Rather than ban firearms from schools, as has been suggested by some MPs, it would seem more appropriate to include firearm safety training in the curriculum.

School Boards of Trustees should also be free to judge what extra-curricular activities are appropriate for their own community.

In any event in developing guidelines for firearms in schools the minister should consult with the firearm community, particularly the Firearm Safety Council of Aotearoa New Zealand.

The cache that started the inquiry into illegal possession of firearms by criminals

As a result of an Official Information Act request to Police we can now reveal that the cache of firearms seized in Auckland as part of Operation Turbo, last March that was the catalyst for the Select Committee Inquiry into how criminals obtain firearms, comprised of the following:

7 MSSA E Cat rifles (M 4, AK 47 and 10/22) for M4 read AR 15 type

4 Semi auto A Cat rifles (AK 47, M 4, M14)

2 shotguns and I bolt action A Cat rifle

3 Pistols (included a modified 10/22)

NONE were previously reported stolen by licensed owners. Only one of these firearms was imported legally, an M4 in 2003, and registered to a licensed owner.    Which begs the question HOW DID THESE MODERN MSSAs ENTER NZ?  SSANZ would suggest through our POROUS BORDER, which rather makes a mockery of the recommendations put forward by the Select Committee report.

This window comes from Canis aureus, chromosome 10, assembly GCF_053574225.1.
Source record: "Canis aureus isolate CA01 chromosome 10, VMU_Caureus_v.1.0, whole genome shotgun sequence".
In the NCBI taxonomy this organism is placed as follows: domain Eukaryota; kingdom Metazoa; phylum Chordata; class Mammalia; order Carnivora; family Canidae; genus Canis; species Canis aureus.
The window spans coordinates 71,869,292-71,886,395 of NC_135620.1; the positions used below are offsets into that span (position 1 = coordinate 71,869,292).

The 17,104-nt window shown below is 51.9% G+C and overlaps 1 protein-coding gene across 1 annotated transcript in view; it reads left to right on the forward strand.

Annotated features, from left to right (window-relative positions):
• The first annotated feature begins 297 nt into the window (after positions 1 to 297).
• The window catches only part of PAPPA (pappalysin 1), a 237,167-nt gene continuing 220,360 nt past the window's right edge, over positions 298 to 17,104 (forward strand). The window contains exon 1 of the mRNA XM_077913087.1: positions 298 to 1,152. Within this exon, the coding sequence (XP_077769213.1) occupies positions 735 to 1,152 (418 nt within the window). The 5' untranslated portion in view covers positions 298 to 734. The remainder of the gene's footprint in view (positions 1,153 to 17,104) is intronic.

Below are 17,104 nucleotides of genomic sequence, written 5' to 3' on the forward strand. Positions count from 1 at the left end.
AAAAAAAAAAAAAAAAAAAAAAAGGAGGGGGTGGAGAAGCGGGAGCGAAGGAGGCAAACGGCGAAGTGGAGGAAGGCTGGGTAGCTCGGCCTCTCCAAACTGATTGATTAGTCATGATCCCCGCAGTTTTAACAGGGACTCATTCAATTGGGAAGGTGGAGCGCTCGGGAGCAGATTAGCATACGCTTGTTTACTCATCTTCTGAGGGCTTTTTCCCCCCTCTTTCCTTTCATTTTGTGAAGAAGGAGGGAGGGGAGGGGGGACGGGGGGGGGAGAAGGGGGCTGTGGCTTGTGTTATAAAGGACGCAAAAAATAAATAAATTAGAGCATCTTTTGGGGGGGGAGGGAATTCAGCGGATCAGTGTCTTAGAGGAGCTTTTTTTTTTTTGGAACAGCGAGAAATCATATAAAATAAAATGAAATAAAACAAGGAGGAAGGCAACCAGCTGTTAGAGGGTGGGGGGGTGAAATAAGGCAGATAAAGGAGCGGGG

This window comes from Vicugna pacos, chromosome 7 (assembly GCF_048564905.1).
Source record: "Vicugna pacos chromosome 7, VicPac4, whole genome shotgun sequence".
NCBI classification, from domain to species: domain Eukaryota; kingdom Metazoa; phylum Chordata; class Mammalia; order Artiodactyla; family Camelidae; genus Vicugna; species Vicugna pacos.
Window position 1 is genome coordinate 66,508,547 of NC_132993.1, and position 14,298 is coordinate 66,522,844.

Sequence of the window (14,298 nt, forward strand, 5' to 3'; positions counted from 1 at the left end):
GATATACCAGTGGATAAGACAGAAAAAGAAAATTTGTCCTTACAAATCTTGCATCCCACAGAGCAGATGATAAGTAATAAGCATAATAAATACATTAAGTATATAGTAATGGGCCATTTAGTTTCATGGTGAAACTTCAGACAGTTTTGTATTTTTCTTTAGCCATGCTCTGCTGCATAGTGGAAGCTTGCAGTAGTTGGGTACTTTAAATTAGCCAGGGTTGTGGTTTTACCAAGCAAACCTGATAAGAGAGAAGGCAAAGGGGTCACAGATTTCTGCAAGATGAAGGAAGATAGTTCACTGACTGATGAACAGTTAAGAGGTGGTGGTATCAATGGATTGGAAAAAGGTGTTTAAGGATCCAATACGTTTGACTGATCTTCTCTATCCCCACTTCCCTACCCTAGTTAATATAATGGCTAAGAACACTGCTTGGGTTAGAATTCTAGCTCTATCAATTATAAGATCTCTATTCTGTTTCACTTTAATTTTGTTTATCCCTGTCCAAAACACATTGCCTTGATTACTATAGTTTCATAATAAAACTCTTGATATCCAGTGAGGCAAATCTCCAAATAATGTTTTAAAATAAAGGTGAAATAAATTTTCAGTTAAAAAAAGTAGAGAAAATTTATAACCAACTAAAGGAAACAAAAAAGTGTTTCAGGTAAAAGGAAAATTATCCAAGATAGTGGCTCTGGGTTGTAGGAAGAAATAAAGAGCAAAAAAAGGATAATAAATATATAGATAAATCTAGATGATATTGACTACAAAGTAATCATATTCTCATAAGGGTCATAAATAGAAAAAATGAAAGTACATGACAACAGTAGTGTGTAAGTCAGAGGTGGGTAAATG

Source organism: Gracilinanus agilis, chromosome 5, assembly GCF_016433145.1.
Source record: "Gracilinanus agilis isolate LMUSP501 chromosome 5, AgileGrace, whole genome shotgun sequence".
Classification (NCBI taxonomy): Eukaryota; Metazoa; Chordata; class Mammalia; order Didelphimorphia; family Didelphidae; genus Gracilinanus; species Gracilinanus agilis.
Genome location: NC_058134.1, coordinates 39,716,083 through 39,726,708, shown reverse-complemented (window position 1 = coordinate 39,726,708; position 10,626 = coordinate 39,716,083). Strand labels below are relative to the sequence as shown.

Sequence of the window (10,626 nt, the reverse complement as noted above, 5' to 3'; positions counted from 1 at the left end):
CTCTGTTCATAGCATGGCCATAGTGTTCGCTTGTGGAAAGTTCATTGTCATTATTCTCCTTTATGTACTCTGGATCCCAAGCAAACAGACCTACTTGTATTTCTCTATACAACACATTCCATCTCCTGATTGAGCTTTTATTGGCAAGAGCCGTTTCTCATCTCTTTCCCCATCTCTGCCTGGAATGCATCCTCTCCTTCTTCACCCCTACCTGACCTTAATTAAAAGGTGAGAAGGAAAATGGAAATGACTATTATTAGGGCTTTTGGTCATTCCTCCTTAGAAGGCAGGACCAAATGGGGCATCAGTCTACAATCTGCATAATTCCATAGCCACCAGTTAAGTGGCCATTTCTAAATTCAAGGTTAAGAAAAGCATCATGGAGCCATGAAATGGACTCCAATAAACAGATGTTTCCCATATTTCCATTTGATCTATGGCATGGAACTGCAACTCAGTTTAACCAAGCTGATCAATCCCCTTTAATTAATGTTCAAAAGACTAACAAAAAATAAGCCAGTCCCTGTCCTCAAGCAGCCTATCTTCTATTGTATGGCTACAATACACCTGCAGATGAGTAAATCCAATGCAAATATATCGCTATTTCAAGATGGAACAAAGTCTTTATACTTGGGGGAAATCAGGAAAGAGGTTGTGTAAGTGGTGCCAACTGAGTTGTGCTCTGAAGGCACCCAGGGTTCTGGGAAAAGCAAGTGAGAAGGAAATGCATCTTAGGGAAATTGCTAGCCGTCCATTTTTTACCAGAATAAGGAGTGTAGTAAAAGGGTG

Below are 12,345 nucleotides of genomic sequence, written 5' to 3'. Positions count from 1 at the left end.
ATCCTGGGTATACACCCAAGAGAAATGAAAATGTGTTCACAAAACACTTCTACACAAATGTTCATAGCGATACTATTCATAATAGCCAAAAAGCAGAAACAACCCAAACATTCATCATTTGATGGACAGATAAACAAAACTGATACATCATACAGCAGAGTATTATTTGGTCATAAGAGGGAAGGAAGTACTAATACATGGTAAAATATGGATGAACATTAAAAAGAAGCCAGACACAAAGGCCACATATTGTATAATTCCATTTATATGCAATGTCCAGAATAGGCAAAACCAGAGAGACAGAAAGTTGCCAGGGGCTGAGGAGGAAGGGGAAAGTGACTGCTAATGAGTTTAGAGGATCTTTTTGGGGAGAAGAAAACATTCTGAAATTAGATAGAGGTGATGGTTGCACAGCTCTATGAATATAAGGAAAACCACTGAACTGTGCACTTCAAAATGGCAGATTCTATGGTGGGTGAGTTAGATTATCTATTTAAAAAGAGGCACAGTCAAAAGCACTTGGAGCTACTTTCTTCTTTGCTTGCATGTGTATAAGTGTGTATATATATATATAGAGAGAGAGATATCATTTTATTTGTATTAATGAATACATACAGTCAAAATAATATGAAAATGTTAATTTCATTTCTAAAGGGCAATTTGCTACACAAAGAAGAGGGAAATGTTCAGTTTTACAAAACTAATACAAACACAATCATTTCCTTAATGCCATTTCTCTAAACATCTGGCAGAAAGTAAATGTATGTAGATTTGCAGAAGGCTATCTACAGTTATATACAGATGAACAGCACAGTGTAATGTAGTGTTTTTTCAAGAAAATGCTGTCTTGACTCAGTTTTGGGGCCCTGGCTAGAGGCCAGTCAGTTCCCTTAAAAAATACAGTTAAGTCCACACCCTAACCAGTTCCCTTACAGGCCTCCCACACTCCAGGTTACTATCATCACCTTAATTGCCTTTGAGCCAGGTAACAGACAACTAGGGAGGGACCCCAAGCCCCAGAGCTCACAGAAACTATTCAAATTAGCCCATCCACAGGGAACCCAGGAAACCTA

The offender in question was convicted on representative counts of unlawful possession of firearms (3), ammunition (2)and also convicted for manufacturing and possessing with intent to supply Methamphetamine.

Report of the Inquiry into Illegal Firearms in the New Zealand Community

The Law and Order Select Committee published its report on 7 April 2017, of the 20 recommendations only three address the issue of illegal firearms in the hands of criminals, while the remaining 17 propose further restrictions on lawful licensed firearm owners.

Three factors need to be remembered:

(a) these are merely recommendations, and will not necessarily form or become government policy;

(b) they are NOT the law, but may lead to changes in the law;